Daoshi, February 21, 2007 (view all comments by Daoshi)
Before I begin, I have to say that my first experience with Lewis Carroll’s influence wasn’t the best when I had nightmares over evil-grinning cats ripping my skin off and hatters that would boil me in their tea. (I suppose that means I had macabre imagination for a child.) That being said, I already had a bias about The Looking Glass War’s “Hatter Madigan” and “The Cat” characters before even reading about them.
Frank Beddor, however, shall cause no such nightmares to anyone. To assemble an appropriate book to suit all ages and tastes is nearly impossible. Yet, The Looking Glass Wars pulls it off well; it returns adolescent imagining powers as a literal form of energy while including the ever popular demand for “action fight scenes” and “childhood adoration.” Because of this, the book has reached popularity; like all popular books, there are always people that want everything to be all original and I, myself, prefer original things over trite, over-used themes. However, The Looking Glass Wars has a careful blend of both.
Nevertheless, this book might not be the best for all in which it requires an open mind and personal opinions.
The American McGee travesty of the Mad Hatter was rather repulsive. Upon hearing of Hatter Madigan, I expected another American grotesque, tragic remix of the classic at-maker. I was gladly proved wrong. Hatter Madigan has a wonderful character and he is very focused on his ambitions. We see Hatter’s personal goals rather easily but is haunted by his own daemons bestowed upon him as a command from Queen Genevieve Heart.
Now, Princess Alyss goes through scenarios that we all must go through such as when one speaks the truth yet all revile. Alyss’ powers elude her on Earth and thus, she shows courage in trying to reclaim it in Wonderland thirteen years later of everyone attempting to convince her that Wonderland does not exist and that her true name is Alice. Why doesn’t this girl go through an identity crisis or develop schizophrenia as a form of being haunted by her family’s death? It’s amazing how she pulls through! In addition, she is also courageous in a sense that she does not lash out on Queen Redd for her the dictator’s massacring of many people and Alyss certainly is not contained in a mental ward because of her beliefs of Wonderland. Alyss is also unselfish for the fact that she chooses to do what is best for all in both places, Wonderland and Earth.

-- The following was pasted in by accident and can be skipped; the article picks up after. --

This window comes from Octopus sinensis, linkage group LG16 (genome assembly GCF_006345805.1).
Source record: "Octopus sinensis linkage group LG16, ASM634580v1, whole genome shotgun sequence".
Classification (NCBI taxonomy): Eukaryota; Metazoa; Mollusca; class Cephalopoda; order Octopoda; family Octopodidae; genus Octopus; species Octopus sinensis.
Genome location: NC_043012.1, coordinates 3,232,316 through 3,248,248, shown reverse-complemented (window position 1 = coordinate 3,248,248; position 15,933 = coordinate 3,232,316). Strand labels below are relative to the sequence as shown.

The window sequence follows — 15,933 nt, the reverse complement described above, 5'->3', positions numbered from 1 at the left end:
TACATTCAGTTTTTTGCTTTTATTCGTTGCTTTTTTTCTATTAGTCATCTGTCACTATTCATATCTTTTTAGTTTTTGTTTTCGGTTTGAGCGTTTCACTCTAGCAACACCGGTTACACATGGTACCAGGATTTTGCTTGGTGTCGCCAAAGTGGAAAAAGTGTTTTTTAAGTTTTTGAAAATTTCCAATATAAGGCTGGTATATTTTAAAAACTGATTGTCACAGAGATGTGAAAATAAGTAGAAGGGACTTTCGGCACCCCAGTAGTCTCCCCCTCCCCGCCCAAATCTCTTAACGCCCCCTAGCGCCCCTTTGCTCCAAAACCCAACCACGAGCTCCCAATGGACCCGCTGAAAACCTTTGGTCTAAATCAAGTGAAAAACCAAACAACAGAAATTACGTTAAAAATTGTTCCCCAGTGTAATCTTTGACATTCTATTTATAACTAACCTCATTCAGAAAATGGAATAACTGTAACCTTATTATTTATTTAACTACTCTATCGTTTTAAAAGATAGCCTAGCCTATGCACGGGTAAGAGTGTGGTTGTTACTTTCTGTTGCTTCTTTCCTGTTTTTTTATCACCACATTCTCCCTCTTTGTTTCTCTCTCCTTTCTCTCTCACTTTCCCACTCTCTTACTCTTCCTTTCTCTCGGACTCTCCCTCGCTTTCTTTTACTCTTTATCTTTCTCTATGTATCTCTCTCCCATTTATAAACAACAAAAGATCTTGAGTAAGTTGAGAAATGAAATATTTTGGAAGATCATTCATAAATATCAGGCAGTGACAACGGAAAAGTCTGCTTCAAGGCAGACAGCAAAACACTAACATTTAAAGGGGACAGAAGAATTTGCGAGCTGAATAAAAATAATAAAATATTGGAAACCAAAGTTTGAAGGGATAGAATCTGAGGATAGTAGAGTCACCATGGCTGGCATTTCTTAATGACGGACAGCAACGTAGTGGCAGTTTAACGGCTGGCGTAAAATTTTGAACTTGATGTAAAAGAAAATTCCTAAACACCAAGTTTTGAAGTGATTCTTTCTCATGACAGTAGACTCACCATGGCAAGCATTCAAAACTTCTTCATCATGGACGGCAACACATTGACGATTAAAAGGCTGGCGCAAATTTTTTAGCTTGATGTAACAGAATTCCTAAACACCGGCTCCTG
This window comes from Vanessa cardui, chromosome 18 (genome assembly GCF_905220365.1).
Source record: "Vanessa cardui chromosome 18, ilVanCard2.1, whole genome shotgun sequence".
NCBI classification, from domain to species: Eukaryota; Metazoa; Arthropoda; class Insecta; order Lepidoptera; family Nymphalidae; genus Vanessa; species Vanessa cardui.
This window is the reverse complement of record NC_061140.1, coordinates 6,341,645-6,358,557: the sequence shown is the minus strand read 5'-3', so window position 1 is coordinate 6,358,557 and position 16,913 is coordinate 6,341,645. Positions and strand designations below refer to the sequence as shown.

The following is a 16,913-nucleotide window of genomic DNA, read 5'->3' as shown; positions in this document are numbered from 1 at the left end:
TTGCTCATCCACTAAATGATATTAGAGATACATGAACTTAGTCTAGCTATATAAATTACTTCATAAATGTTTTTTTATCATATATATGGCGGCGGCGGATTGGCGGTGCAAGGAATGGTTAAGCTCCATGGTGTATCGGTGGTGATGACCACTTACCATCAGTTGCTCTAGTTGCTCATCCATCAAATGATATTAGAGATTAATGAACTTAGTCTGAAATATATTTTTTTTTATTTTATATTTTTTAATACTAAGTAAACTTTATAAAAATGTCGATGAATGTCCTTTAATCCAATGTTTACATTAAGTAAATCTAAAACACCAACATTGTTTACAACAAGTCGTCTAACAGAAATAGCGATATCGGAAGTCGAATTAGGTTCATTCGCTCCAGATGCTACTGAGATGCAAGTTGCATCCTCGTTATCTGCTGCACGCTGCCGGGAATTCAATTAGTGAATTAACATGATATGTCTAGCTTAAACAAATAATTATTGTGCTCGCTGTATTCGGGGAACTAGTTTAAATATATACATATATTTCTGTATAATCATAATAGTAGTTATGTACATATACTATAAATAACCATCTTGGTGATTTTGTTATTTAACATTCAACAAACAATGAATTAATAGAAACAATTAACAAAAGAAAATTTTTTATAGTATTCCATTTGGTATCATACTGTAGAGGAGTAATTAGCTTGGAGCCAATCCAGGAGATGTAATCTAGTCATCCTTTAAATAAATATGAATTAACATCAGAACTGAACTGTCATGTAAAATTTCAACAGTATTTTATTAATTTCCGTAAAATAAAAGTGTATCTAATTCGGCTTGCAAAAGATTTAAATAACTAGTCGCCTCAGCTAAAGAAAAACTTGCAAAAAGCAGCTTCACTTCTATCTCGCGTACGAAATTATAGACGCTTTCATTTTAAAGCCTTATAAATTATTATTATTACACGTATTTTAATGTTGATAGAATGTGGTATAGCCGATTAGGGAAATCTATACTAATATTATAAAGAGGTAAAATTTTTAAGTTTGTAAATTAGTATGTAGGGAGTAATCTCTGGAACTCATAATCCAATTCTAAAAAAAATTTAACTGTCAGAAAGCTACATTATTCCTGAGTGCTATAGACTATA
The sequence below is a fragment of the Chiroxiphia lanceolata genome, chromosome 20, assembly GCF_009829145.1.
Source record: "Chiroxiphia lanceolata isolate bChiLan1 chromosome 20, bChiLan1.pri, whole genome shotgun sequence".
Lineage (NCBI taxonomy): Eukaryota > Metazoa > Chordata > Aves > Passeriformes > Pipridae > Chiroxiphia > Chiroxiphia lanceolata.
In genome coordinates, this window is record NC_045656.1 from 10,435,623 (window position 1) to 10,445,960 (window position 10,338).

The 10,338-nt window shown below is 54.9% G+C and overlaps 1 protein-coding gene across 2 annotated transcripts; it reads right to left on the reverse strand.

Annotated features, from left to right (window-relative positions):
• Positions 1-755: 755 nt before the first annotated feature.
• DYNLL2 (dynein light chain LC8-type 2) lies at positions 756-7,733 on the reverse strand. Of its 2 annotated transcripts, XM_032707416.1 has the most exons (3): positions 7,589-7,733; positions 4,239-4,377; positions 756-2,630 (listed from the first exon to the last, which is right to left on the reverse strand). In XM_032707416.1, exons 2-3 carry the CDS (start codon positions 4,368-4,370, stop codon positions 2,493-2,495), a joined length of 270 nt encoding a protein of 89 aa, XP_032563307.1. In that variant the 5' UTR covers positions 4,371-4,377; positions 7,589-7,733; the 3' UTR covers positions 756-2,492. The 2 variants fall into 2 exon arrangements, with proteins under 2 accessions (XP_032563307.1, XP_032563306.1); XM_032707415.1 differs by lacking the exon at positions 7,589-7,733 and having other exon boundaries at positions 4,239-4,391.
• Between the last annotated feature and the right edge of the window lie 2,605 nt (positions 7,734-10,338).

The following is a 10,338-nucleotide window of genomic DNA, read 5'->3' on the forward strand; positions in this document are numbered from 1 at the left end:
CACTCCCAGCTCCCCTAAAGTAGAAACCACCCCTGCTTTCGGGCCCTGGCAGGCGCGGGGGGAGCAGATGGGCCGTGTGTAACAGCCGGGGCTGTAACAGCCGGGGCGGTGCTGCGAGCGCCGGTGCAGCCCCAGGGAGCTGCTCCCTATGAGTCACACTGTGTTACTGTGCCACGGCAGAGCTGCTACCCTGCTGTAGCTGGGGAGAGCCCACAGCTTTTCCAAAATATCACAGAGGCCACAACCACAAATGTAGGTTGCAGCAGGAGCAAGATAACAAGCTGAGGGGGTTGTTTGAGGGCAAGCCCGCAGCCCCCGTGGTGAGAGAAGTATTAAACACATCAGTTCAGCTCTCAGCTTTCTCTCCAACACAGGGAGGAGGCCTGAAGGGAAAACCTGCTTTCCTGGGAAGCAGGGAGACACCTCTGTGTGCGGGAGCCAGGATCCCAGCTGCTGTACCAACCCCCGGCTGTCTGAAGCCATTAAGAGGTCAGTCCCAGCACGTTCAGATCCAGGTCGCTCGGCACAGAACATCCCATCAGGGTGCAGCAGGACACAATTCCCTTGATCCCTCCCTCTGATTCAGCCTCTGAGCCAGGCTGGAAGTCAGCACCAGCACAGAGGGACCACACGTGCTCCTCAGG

Instead of giving us a “rip-off” cliff-hanger ending, we have a decent resolution to all the elements to encourage the readers to read the next two books of the fantasy trilogy.
I encourage all to read The Looking Glass Wars. Cheers!
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gareth.barsby, September 15, 2006 (view all comments by gareth.barsby)
First of all, let me tell you that I am a major fan of Alice in Wonderland, and of American McGee's video game Alice, and of other great Alice adaptations such as Jonathan Miller's and Jan Svankmajer's. I am also British, so you know that I do tend not to like it when Americans get their grubby little paws over our great literature.
Secondly, let it be known that I am writing this review because there are far too many positive reviews. Or perhaps a more accurate description would be that there are far too many GLOWING reviews for it. I am sick of hearing this mediocre book being praised as the next big stepping stone of literature, that it's the next Harry Potter, that it's BETTER than Harry Potter, it's groundbreaking, imaginative, blah blah etcetera.
Why do so many people like this book? Maybe it's because they like the idea behind the book: that Wonderland is real and Lewis Carroll got the whole thing wrong. The premise of the book is its greatest strength and its greatest weakness. The premise itself gives the book so much chances, but they are all blown. Or maybe people like the book just because it's entertaining.
Well, I found it mildly entertaining, and had it been merely an 'average' fantasy novel, I wouldn't feel the way I do about it. However, everyone's claiming it's the best thing ever, and the author, Frank Beddor, wants the book to have a million tie-ins, the truth must be told: this book SUCKS.
Don't get me wrong, I given this book a chance. I read it once and found it okay. I read it twice and found it okay. I re-read and re-read and then I found the whole thing stinkin'.
So, anyway, people think the premise is original and has potential. And they're right. With a premise like that, the book could have been a brilliant satire or parody. But NO. The book takes itself way too seriously, smugly belieiving itself to be a great epic for the ages. How can anyone think the Mad Hatter as a superhero ISN'T hilarious?